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Flickr user: Andreas Poike

High-frequency trading is the practice where automated systems search for minor differences in price of stocks that can be exploited for small financial gains. Executed often enough and with a high enough investment, they can lead to serious profits for the investment firms that have the wherewithal to run these systems. The systems trade with minimal human supervision, however, and have been blamed for a number of unusually violent swings that have taken place in the stock market.

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Original author: 
Russell Brandom


If you've spent any time flipping gadgets, you've probably noticed that they're much easier to buy than to sell. One can buy a used iPhone from half-a-dozen places at this point, often with no more than a few clicks — but try to sell one, and you're stuck with either eBay or a hodgepodge of forums and mini-marketplaces.

A new iOS app, launching today, claims to fix that, offering a streamlined path from listing to payment. It's called Sold, and it serves as photographer, broker and banker for each item, finding a price and a seller for you automatically, and collecting its fee from arbitrage. If the system works, all you'll have to do is snap a few pictures and pack a single box — as long as you're willing to let Sold set the price...

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Editor’s Note: Alexander Haislip is a marketing executive with cloud-based server automation startup ScaleXtreme and the author of Essentials of Venture Capital. Follow him on Twitter @ahaislip.

“Portfolio” is a word that Silicon Valley loves. Venture firms have portfolios of startups, web designers have portfolios of their work and even public relations agencies have a portfolio of clients. Now chief information officers and IT architects have portfolios of computing power made up of physical servers, virtual machines and public cloud instances at multiple providers.

For most people, a portfolio is little more than an accumulation of individual decisions over time. Look in a typical VC’s portfolio, and you’ll see a storage locker stuffed with buzzword bingo startups slouching toward an orderly shutdown. A web designer’s portfolio? A collection of unrelated commissions.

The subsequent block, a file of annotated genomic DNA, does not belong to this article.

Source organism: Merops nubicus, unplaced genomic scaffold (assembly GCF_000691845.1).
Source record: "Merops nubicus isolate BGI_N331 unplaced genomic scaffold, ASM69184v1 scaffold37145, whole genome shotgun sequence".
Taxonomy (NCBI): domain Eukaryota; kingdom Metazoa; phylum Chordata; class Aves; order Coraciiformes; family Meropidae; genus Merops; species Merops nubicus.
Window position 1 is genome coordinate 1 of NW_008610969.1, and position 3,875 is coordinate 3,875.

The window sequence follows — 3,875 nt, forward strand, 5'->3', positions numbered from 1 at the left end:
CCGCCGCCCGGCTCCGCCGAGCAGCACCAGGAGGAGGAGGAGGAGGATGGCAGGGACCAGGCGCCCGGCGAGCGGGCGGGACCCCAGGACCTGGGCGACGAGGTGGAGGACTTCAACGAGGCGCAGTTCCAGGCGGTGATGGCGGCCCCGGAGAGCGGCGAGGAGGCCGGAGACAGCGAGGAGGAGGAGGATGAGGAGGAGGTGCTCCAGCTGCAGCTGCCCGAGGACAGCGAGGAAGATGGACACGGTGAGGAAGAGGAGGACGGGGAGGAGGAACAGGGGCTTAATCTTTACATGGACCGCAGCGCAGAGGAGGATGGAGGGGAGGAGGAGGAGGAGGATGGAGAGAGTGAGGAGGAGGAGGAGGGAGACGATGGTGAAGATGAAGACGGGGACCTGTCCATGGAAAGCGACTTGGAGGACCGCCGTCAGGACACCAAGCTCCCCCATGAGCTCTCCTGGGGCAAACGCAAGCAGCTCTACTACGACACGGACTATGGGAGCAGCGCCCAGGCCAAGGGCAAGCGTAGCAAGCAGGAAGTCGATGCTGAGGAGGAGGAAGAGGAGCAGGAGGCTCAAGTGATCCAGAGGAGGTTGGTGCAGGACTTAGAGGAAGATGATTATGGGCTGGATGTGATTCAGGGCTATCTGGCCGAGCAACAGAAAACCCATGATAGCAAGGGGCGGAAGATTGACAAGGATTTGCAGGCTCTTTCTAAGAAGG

CIOs don’t have the same luxury to be so haphazard. They have to have a little more foresight when it comes to putting together a compute portfolio. They’re juggling functionality, availability, security and cost and can’t afford to drop anything. And they’re stealing concepts from the world of high finance to make it work.

Finance became a true science when Harry Markowitz invented Modern Portfolio Theory. His simple insight was this: each asset has a risk/reward tradeoff and there’s a single collection of assets—an optimal portfolio—that maximizes reward and minimizes risk. Then Markowitz did a lot of math to show how an investor could get to that optimal portfolio.

Today the most cutting edge IT professionals are starting to discover the idea themselves. For them, the tradeoff isn’t between risk and reward, it’s between functionality and cost. Functionality encompasses a range of variables, from availability to security to sheer processing power. Cost, on the other hand, has never really been that clear until now.


Cloud computing exposes the naked cost of processing cycles. It strips away the long amortization of under-utilized physical hardware and confusing vendor contracts. It eliminates the abstraction of virtualization efficiency. It clarifies the ambiguous costs of IT employees. Public cloud vendors focus on a single metric: Cents per hour.

The naked cost of computing, once exposed, re-orients your thinking. You’re constantly appraising whether a given job would be cheaper to run on Rackspace or internally.